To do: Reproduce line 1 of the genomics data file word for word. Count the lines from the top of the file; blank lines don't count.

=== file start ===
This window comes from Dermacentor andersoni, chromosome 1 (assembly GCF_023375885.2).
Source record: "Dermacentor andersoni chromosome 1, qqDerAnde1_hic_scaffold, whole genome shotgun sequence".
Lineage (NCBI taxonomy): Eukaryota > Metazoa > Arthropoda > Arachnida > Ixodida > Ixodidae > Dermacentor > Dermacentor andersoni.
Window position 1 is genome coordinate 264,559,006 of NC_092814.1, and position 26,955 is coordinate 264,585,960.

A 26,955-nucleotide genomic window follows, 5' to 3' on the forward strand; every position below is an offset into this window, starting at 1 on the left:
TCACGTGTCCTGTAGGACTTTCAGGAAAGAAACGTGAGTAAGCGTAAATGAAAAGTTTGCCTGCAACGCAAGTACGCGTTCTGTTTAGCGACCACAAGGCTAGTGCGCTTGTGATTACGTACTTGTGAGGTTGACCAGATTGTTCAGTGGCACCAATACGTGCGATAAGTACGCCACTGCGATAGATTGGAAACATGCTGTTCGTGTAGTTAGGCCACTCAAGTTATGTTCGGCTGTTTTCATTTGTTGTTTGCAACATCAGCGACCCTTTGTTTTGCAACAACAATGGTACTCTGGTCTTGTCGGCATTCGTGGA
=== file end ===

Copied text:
This window comes from Dermacentor andersoni, chromosome 1 (assembly GCF_023375885.2).